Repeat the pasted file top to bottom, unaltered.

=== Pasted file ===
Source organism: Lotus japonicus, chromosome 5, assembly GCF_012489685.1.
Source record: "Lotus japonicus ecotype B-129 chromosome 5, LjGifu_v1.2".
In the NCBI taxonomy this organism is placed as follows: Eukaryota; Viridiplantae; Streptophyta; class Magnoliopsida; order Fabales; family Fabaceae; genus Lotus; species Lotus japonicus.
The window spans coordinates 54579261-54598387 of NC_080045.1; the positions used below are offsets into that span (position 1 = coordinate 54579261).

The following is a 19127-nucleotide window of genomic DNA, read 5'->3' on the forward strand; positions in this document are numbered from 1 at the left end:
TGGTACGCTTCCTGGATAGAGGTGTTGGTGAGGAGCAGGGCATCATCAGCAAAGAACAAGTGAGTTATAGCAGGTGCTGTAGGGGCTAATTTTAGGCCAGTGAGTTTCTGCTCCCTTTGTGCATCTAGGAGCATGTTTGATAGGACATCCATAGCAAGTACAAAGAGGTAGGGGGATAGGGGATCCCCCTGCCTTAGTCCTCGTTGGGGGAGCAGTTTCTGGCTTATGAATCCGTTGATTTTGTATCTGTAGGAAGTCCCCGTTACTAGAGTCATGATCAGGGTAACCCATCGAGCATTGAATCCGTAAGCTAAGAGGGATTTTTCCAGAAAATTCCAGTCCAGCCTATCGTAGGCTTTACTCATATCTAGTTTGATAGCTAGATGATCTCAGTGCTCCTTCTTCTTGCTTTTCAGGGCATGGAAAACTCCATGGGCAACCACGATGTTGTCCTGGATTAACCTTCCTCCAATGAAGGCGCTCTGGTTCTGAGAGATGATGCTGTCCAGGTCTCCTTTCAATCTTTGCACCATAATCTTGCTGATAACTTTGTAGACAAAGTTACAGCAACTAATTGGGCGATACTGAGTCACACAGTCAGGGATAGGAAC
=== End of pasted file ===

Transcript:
Source organism: Lotus japonicus, chromosome 5, assembly GCF_012489685.1.
Source record: "Lotus japonicus ecotype B-129 chromosome 5, LjGifu_v1.2".
In the NCBI taxonomy this organism is placed as follows: Eukaryota; Viridiplantae; Streptophyta; class Magnoliopsida; order Fabales; family Fabaceae; genus Lotus; species Lotus japonicus.
The window spans coordinates 54579261-54598387 of NC_080045.1; the positions used below are offsets into that span (position 1 = coordinate 54579261).

The following is a 19127-nucleotide window of genomic DNA, read 5'->3' on the forward strand; positions in this document are numbered from 1 at the left end:
TGGTACGCTTCCTGGATAGAGGTGTTGGTGAGGAGCAGGGCATCATCAGCAAAGAACAAGTGAGTTATAGCAGGTGCTGTAGGGGCTAATTTTAGGCCAGTGAGTTTCTGCTCCCTTTGTGCATCTAGGAGCATGTTTGATAGGACATCCATAGCAAGTACAAAGAGGTAGGGGGATAGGGGATCCCCCTGCCTTAGTCCTCGTTGGGGGAGCAGTTTCTGGCTTATGAATCCGTTGATTTTGTATCTGTAGGAAGTCCCCGTTACTAGAGTCATGATCAGGGTAACCCATCGAGCATTGAATCCGTAAGCTAAGAGGGATTTTTCCAGAAAATTCCAGTCCAGCCTATCGTAGGCTTTACTCATATCTAGTTTGATAGCTAGATGATCTCAGTGCTCCTTCTTCTTGCTTTTCAGGGCATGGAAAACTCCATGGGCAACCACGATGTTGTCCTGGATTAACCTTCCTCCAATGAAGGCGCTCTGGTTCTGAGAGATGATGCTGTCCAGGTCTCCTTTCAATCTTTGCACCATAATCTTGCTGATAACTTTGTAGACAAAGTTACAGCAACTAATTGGGCGATACTGAGTCACACAGTCAGGGATAGGAAC